Evaluating the implementation of the RESPECT HIV prevention intervention in combination with HIV testing among MSM
Wednesday, November 6, 2013
Background: As part of its high-impact prevention effort, CDC supports the dissemination of effective HIV prevention behavioral interventions nationally. RESPECT is a counseling intervention that explores a client's HIV risk factors and develops a risk reduction plan. The intervention protocol allows for stand-alone implementation or delivery in combination with HIV testing. Methods: In 2011, four community-based organizations (CBOs) delivering two-session RESPECT to MSM were funded to participate in an assessment of intervention implementation. Methods included documentation of activities, client feedback on the counselor and intervention, observations of intervention sessions, and staff questionnaire. Results: Data from 245 clients indicate that CBOs were able to enroll MSM and implement RESPECT with fidelity to the core elements (elements thought to be responsible for the intervention's effectiveness). Among clients returning for session 2, 81% achieved the goals outlined in the risk reduction plan developed in session 1. Of the three CBOs that implemented RESPECT in combination with HIV testing, 110 MSM clients (45%) received a rapid HIV test. There was no difference in intervention content when RESPECT was delivered alone or in combination with HV testing. Conclusions: CBOs were able to enroll MSM and deliver two-session RESPECT according to intervention protocol. Capturing the perspectives of CBO staff members and clients created investment in the assessment process and improved evaluation capacity. CBOs can integrate multiple evaluation activities into existing programs, including HIV testing, with modest effort by staff and minimal disruption to clients.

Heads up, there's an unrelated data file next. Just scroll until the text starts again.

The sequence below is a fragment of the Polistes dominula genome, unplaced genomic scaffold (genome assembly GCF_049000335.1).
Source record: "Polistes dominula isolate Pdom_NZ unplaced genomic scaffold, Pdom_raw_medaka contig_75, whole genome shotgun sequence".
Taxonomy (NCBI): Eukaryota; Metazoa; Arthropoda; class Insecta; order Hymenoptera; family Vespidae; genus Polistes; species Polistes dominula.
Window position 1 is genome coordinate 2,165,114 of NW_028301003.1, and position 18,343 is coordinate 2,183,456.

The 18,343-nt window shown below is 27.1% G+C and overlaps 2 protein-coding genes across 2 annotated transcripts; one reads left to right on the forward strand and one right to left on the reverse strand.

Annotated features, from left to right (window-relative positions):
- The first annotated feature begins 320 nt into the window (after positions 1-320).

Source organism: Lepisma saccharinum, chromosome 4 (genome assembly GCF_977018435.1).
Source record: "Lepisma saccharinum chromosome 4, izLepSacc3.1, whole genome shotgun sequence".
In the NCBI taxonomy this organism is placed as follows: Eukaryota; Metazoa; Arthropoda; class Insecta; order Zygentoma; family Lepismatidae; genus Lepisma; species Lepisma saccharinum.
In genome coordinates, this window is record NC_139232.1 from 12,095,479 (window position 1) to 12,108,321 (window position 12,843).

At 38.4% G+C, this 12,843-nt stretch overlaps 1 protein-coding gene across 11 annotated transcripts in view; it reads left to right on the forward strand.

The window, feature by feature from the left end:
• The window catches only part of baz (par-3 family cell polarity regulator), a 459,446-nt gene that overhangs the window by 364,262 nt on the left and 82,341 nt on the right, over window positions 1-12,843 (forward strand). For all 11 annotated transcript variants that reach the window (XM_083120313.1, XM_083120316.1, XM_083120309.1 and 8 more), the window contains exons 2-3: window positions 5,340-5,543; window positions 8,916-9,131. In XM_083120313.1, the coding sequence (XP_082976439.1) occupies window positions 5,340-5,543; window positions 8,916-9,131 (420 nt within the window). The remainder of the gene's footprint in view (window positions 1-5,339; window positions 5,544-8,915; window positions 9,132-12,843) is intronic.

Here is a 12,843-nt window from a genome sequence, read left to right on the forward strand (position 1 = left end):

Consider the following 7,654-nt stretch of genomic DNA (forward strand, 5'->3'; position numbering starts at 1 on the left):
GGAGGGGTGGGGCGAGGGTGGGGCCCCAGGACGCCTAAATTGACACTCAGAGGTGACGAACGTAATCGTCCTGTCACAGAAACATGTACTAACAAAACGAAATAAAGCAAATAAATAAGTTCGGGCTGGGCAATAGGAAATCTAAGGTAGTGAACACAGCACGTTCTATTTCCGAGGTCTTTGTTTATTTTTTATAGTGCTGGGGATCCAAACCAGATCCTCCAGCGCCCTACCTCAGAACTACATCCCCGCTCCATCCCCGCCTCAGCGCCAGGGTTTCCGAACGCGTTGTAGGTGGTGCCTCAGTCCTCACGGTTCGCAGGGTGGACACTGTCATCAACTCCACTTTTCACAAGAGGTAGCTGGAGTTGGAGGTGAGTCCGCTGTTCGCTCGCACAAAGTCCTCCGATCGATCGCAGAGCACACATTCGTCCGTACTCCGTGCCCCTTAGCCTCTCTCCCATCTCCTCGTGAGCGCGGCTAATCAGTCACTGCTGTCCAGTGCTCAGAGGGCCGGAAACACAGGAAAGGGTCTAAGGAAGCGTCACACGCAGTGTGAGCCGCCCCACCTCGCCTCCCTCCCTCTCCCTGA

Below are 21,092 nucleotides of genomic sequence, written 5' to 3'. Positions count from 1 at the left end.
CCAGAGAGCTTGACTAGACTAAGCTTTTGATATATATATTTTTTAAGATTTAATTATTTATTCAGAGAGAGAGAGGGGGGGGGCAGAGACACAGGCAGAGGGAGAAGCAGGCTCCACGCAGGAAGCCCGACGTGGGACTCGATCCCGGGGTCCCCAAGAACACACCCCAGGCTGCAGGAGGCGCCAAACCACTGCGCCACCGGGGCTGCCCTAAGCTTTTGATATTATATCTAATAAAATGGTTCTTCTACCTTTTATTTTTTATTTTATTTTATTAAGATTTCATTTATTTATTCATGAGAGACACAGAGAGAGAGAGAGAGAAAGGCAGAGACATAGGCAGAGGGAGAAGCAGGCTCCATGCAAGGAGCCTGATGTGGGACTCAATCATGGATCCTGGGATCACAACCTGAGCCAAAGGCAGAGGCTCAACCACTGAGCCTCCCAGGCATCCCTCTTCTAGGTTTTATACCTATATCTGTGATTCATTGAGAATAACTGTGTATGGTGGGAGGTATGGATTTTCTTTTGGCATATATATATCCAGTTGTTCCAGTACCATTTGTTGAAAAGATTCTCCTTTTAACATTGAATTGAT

Conduct evaluation related to programs, research, and other areas of practice
Compare RESPECT intervention implementation in real-world settings to the nationally disseminated intervention protocol, including variations when delivered as a stand-alone intervention and when implemented with HIV testing.
Identify lessons learned that service providers may use to develop assessments of intervention implementation, both to evaluate fidelity and to incorporate as part of routine program monitoring.
Keyword(s): Evaluation, HIV Interventions
Presenting author's disclosure statement:
Qualified on the content I am responsible for because: I have been the principal Project Officer or Project Coordinator for multiple evaluations of HIV programs for 8+ years at the CDC.
Any relevant financial relationships? No
I agree to comply with the American Public Health Association Conflict of Interest and Commercial Support Guidelines,
and to disclose to the participants any off-label or experimental uses of a commercial product or service discussed
in my presentation.